(NBC) — Six of the eight victims in the Georgia spa shooting spree were of Asian descent and while there are still are unanswered questions about the suspect’s motives for the killings, there are intensifying fears of growing discrimination, harassment and physical attacks against Asian-Americans.
Attacks on Asian-Americans as brazen as they are disturbing.
A New York man was beaten as he entered the subway. In California, a woman was grabbed by her hair outside a train station the perpetrator shouting racial slurs.
“It’s wrong, it’s un-American and it must stop,” President Joe Biden said.
A recent analysis by the Center for the Study of Hate and Extremism found that while hate crimes in 16 of the country’s largest cities declined overall last year, those targeting people of Asian descent rose by almost 150%.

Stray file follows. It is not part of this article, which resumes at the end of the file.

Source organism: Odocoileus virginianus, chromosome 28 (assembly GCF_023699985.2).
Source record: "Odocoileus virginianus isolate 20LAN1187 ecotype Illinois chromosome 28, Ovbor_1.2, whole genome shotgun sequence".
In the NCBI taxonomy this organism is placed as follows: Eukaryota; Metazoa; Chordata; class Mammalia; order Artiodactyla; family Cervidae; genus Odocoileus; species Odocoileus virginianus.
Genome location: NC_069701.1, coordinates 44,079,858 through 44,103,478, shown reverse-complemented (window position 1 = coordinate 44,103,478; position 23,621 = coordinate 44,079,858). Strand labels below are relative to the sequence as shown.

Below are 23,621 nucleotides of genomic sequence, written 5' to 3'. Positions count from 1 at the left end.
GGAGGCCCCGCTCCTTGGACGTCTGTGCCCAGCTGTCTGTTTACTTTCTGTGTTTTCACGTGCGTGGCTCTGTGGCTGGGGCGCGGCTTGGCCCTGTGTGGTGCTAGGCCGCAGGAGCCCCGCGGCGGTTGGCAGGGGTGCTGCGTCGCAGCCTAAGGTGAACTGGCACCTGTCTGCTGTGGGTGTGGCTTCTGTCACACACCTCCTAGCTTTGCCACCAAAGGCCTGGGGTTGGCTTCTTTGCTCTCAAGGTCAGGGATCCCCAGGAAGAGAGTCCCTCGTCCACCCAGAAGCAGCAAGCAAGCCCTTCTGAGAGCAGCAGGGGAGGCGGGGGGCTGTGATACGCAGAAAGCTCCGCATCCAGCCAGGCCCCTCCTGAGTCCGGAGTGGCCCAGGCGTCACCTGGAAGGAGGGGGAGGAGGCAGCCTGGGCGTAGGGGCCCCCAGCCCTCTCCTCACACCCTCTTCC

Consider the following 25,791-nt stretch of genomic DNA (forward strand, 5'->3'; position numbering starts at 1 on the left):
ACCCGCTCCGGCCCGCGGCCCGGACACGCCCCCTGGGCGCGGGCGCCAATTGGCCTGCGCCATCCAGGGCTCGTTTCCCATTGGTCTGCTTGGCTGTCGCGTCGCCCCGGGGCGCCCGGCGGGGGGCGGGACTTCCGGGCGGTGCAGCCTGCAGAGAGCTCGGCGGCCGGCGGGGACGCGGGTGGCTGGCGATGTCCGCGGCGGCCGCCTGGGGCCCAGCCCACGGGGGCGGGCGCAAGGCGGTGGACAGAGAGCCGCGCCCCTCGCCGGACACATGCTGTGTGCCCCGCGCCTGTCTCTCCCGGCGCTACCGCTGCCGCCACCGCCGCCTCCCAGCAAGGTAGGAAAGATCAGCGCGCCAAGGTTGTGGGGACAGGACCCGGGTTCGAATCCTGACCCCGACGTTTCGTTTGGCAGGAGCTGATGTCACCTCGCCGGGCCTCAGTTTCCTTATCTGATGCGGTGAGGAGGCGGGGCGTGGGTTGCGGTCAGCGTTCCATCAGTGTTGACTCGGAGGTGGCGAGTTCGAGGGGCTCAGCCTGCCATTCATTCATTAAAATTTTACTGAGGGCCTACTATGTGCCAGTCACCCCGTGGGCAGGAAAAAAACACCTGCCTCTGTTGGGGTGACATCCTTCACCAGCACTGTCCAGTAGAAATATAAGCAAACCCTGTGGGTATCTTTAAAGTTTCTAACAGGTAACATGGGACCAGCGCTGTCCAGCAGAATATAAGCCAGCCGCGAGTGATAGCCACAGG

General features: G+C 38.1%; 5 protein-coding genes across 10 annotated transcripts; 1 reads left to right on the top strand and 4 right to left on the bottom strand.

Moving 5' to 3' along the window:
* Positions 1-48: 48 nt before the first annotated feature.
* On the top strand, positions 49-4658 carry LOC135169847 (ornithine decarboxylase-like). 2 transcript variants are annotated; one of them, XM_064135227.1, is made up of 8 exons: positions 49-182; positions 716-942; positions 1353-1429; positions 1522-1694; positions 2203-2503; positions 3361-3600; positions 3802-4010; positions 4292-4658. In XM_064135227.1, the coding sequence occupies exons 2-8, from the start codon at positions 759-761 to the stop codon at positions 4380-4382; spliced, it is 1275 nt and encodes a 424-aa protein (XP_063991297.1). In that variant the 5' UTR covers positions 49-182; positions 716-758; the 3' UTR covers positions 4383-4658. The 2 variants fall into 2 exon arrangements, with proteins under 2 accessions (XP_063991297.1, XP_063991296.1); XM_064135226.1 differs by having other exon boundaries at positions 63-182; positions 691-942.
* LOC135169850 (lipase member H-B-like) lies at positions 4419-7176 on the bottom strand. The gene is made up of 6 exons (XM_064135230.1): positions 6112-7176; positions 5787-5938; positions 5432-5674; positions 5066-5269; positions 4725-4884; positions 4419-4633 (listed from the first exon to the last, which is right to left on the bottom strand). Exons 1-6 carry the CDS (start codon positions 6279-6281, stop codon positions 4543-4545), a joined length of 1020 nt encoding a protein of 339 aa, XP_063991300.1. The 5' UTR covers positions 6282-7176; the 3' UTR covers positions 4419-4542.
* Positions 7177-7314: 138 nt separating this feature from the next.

Experts and advocates testifying before Congress Thursday.
“What happens right now and over the course of the coming months will send a message for generations to come as to whether we matter,” Daniel Dae Kim, actor, said.
The website STOP AAPI HATE received nearly 38,000 reports of discrimination harassment and assault from March of last year to February of this year, the majority submitted by women.
“What’s also distributing is that no one is intervening at some of these places, so people can feel like they will literally die while people around them are witnessing this horrific act,” Dr. Michi Fu, clinical psychologist, said.
Dr. Fu said the impacts are physical and mental and affect the Asian-American Pacific Islander community at large.
“You start to wonder if there’s a place for you or your loved ones in society. And so maybe people feel like a hopelessness,” Dr. Fu said.
Health experts encouraging those affected to seek help or support and practice self-care calling on allies to step up.
“If it is safe enough to speak out, please do so because we are, we are really looking at a pandemic of racism,” Dr. Fu said.
Taking action to end one pandemic amid another.